NEW YORK -- Sean Payton is back as coach of the New Orleans Saints.
Payton's season-long suspension for his role in the Saints' bounty program was lifted by NFL Commissioner Roger Goodell on Tuesday, nearly two weeks earlier than expected.
The decision allows Payton to attend the Senior Bowl in Mobile, Ala., on Saturday, where some of the top college players available for the NFL draft will be competing.
Payton, along with assistant head coach Joe Vitt, general manager Mickey Loomis, and four players including Jonathan Vilma, was suspended after an investigation found the club had a performance pool offering cash rewards for key plays, including big hits. The player suspensions eventually were overturned.
"I clearly recognize that mistakes were made, which led to league violations," Payton said in a statement. "Furthermore, I have assured the commissioner a more diligent protocol will be followed."
The suspension was scheduled to end after the Super Bowl on Feb. 3, but was moved up after Payton and Goodell met on Monday (see full story).
FPA proposes Rooney Rule revisions
After minority candidates were recently shut out by NFL teams for 15 top jobs, the Fritz Pollard Alliance wants the Rooney Rule to include coordinators, assistant head coaches and club president positions.
The proposal sent Tuesday to league executives came a week after no minorities were hired for eight coaching vacancies and seven general manager openings. There are only four minority head coaches going into the 2013 season, the fewest since 2003.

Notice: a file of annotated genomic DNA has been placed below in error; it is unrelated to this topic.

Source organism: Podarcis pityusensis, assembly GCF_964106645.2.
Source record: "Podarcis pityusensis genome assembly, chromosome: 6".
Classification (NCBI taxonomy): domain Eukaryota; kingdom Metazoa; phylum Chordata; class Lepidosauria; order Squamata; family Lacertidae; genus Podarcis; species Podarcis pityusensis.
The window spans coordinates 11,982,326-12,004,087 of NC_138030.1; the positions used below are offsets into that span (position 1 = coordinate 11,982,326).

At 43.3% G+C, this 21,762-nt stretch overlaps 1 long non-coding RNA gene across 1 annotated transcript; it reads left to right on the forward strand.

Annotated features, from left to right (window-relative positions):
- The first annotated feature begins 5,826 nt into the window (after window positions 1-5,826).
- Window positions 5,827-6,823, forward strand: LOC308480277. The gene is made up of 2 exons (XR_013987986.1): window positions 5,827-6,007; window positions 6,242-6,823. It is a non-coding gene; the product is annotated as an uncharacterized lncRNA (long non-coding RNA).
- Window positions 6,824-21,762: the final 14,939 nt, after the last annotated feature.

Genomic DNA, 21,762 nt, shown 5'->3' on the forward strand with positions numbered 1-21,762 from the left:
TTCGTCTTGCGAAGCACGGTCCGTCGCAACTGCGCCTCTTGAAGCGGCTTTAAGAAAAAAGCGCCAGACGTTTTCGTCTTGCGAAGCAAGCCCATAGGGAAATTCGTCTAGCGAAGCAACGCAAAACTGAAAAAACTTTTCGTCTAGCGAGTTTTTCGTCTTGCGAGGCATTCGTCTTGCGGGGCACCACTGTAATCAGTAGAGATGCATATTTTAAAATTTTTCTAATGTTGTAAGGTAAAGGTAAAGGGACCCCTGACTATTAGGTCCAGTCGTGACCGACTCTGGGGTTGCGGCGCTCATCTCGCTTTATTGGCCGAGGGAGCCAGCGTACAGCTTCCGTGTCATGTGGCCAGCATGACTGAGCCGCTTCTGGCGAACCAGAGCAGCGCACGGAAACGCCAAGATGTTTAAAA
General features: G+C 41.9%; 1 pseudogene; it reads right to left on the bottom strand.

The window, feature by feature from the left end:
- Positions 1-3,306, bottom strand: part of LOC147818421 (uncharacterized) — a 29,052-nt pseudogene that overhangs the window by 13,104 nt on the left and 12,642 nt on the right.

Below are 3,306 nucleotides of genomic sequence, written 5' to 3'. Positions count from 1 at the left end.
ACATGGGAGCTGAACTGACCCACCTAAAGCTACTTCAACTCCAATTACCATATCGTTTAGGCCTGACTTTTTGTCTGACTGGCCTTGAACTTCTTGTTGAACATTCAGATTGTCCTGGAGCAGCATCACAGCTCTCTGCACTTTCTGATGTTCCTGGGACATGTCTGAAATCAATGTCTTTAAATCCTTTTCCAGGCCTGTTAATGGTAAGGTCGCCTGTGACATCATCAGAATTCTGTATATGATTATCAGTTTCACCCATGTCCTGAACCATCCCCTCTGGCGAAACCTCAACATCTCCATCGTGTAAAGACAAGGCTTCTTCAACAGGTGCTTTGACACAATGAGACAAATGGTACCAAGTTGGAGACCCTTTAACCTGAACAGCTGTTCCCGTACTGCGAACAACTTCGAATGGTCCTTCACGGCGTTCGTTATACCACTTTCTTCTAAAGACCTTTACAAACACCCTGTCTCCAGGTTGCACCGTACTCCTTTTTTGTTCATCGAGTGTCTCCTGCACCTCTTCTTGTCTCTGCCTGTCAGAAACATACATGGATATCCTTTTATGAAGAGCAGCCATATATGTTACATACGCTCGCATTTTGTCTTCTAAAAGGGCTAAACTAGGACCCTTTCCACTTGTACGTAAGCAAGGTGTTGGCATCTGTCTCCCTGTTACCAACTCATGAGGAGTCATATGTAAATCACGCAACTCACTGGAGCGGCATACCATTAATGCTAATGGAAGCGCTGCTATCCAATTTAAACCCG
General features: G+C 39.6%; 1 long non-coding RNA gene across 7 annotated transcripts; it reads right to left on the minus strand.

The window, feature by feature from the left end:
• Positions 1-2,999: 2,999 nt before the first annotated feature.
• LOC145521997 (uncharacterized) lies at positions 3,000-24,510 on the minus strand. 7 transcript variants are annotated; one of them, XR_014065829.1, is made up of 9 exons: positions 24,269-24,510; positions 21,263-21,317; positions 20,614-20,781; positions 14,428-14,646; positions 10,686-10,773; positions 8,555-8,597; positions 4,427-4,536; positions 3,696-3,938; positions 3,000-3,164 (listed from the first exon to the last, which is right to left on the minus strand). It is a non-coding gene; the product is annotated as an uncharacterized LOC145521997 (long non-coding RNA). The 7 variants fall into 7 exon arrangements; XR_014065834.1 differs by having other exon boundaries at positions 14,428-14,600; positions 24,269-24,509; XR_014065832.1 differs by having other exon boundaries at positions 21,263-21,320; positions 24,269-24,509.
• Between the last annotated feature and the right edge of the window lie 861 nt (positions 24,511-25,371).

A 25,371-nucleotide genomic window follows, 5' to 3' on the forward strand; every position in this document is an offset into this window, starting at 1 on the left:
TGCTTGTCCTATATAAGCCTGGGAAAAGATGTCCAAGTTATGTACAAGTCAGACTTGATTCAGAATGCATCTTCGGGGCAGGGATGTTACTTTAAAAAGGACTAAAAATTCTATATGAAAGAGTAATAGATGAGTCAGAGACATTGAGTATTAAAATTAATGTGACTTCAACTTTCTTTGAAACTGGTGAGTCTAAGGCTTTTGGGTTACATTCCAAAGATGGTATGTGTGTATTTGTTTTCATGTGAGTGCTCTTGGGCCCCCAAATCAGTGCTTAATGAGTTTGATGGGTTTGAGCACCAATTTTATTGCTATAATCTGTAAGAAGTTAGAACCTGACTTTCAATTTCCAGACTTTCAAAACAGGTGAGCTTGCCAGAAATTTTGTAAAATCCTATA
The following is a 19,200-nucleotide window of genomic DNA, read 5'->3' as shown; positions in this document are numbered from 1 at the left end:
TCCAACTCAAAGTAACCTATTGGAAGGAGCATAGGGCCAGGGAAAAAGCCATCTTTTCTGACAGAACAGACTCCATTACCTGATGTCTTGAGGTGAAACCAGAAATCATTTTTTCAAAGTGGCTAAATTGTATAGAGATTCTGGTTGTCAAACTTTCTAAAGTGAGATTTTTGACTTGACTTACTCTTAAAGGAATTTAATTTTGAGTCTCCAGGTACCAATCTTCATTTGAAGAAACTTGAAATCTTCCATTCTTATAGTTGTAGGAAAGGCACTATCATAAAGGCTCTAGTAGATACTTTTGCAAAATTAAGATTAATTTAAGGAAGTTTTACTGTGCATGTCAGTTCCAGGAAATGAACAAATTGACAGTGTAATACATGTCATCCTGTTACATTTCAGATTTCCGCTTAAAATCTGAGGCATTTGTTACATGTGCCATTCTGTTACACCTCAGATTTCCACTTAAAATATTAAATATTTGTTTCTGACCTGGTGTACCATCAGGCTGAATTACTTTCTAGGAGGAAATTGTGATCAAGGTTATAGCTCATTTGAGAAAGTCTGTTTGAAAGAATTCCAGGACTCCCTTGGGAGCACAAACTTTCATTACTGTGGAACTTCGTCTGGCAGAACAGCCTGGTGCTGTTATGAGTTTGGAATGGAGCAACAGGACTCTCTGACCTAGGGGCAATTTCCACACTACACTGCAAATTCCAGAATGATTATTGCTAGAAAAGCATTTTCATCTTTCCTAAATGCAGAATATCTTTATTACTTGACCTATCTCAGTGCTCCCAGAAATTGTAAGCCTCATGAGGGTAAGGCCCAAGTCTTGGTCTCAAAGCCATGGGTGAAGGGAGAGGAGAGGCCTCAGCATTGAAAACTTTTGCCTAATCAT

"I think the league recognizes that these are the challenges we are dealing with when it relates to diversity and this is a plan of action that they can accept and be willing to work with," John Wooten, chairman of the Fritz Pollard Alliance Foundation said. "I feel very comfortable that this will be extended into the Rooney Rule."
Robert Gulliver, the NFL's executive vice president of human resources, said in a statement last week the hiring results were "disappointing" and anticipated making revisions.
In a letter to Gulliver and Jeff Pash, the NFL's executive vice president and general counsel, the alliance said: "We believe pipeline issues are a part of the reason we've seen a reduction in head coaches of color over the past few years, and this expansion will diversify the head coaching pipeline."
With teams trending toward hiring coaches with offensive backgrounds, it's important for minorities to hold coordinator positions. Baltimore's Jim Caldwell and Pep Hamilton, hired last week by Indianapolis, are the only minority offensive coordinators in the NFL (see full story).
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